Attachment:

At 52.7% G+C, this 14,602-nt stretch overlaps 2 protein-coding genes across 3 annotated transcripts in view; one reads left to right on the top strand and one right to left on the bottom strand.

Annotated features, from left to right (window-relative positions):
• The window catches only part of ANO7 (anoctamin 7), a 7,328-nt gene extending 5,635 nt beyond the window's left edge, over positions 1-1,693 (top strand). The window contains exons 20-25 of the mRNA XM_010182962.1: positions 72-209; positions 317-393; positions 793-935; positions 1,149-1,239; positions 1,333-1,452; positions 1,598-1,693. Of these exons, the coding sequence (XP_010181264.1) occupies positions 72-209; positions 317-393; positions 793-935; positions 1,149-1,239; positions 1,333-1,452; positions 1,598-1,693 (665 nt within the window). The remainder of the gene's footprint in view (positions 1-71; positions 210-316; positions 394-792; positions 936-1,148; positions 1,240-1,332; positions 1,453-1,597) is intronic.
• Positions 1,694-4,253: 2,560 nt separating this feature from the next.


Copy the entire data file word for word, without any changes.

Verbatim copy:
At 52.7% G+C, this 14,602-nt stretch overlaps 2 protein-coding genes across 3 annotated transcripts in view; one reads left to right on the top strand and one right to left on the bottom strand.

Annotated features, from left to right (window-relative positions):
• The window catches only part of ANO7 (anoctamin 7), a 7,328-nt gene extending 5,635 nt beyond the window's left edge, over positions 1-1,693 (top strand). The window contains exons 20-25 of the mRNA XM_010182962.1: positions 72-209; positions 317-393; positions 793-935; positions 1,149-1,239; positions 1,333-1,452; positions 1,598-1,693. Of these exons, the coding sequence (XP_010181264.1) occupies positions 72-209; positions 317-393; positions 793-935; positions 1,149-1,239; positions 1,333-1,452; positions 1,598-1,693 (665 nt within the window). The remainder of the gene's footprint in view (positions 1-71; positions 210-316; positions 394-792; positions 936-1,148; positions 1,240-1,332; positions 1,453-1,597) is intronic.
• Positions 1,694-4,253: 2,560 nt separating this feature from the next.